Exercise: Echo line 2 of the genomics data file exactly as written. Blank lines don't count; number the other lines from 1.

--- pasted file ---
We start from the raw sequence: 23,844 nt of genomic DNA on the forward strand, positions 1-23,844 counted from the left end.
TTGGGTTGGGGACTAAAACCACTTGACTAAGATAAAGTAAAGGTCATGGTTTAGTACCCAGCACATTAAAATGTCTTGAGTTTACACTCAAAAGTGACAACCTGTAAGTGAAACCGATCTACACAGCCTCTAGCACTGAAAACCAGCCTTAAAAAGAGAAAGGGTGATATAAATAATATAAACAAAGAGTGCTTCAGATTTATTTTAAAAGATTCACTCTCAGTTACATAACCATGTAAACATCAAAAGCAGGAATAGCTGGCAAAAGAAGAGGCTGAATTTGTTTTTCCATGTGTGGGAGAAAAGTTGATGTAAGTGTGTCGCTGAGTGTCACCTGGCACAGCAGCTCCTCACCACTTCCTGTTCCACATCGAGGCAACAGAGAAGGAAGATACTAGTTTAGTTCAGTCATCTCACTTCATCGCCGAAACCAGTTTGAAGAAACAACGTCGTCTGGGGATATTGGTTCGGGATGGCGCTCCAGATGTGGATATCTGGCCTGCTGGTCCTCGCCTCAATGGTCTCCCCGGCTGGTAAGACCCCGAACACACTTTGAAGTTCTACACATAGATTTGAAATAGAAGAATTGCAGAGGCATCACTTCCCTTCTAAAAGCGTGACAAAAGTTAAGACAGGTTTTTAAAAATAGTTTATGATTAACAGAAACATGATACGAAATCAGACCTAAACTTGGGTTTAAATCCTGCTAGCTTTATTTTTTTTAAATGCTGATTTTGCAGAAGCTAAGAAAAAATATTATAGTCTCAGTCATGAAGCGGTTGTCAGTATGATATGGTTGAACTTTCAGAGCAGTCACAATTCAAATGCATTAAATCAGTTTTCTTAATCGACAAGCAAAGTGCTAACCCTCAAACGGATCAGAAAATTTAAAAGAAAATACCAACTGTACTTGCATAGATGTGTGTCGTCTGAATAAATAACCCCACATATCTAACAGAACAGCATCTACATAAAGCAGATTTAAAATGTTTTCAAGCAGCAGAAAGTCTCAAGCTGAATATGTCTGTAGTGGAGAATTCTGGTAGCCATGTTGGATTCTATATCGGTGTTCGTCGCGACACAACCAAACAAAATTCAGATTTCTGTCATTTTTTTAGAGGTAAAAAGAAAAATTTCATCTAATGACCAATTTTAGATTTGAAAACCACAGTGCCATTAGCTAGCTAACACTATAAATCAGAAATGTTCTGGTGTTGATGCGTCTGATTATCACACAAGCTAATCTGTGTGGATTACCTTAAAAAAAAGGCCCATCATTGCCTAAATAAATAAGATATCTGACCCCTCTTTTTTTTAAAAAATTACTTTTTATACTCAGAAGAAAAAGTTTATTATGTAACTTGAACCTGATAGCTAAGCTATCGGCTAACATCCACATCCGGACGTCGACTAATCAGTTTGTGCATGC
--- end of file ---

TTGGGTTGGGGACTAAAACCACTTGACTAAGATAAAGTAAAGGTCATGGTTTAGTACCCAGCACATTAAAATGTCTTGAGTTTACACTCAAAAGTGACAACCTGTAAGTGAAACCGATCTACACAGCCTCTAGCACTGAAAACCAGCCTTAAAAAGAGAAAGGGTGATATAAATAATATAAACAAAGAGTGCTTCAGATTTATTTTAAAAGATTCACTCTCAGTTACATAACCATGTAAACATCAAAAGCAGGAATAGCTGGCAAAAGAAGAGGCTGAATTTGTTTTTCCATGTGTGGGAGAAAAGTTGATGTAAGTGTGTCGCTGAGTGTCACCTGGCACAGCAGCTCCTCACCACTTCCTGTTCCACATCGAGGCAACAGAGAAGGAAGATACTAGTTTAGTTCAGTCATCTCACTTCATCGCCGAAACCAGTTTGAAGAAACAACGTCGTCTGGGGATATTGGTTCGGGATGGCGCTCCAGATGTGGATATCTGGCCTGCTGGTCCTCGCCTCAATGGTCTCCCCGGCTGGTAAGACCCCGAACACACTTTGAAGTTCTACACATAGATTTGAAATAGAAGAATTGCAGAGGCATCACTTCCCTTCTAAAAGCGTGACAAAAGTTAAGACAGGTTTTTAAAAATAGTTTATGATTAACAGAAACATGATACGAAATCAGACCTAAACTTGGGTTTAAATCCTGCTAGCTTTATTTTTTTTAAATGCTGATTTTGCAGAAGCTAAGAAAAAATATTATAGTCTCAGTCATGAAGCGGTTGTCAGTATGATATGGTTGAACTTTCAGAGCAGTCACAATTCAAATGCATTAAATCAGTTTTCTTAATCGACAAGCAAAGTGCTAACCCTCAAACGGATCAGAAAATTTAAAAGAAAATACCAACTGTACTTGCATAGATGTGTGTCGTCTGAATAAATAACCCCACATATCTAACAGAACAGCATCTACATAAAGCAGATTTAAAATGTTTTCAAGCAGCAGAAAGTCTCAAGCTGAATATGTCTGTAGTGGAGAATTCTGGTAGCCATGTTGGATTCTATATCGGTGTTCGTCGCGACACAACCAAACAAAATTCAGATTTCTGTCATTTTTTTAGAGGTAAAAAGAAAAATTTCATCTAATGACCAATTTTAGATTTGAAAACCACAGTGCCATTAGCTAGCTAACACTATAAATCAGAAATGTTCTGGTGTTGATGCGTCTGATTATCACACAAGCTAATCTGTGTGGATTACCTTAAAAAAAAGGCCCATCATTGCCTAAATAAATAAGATATCTGACCCCTCTTTTTTTTAAAAAATTACTTTTTATACTCAGAAGAAAAAGTTTATTATGTAACTTGAACCTGATAGCTAAGCTATCGGCTAACATCCACATCCGGACGTCGACTAATCAGTTTGTGCATGC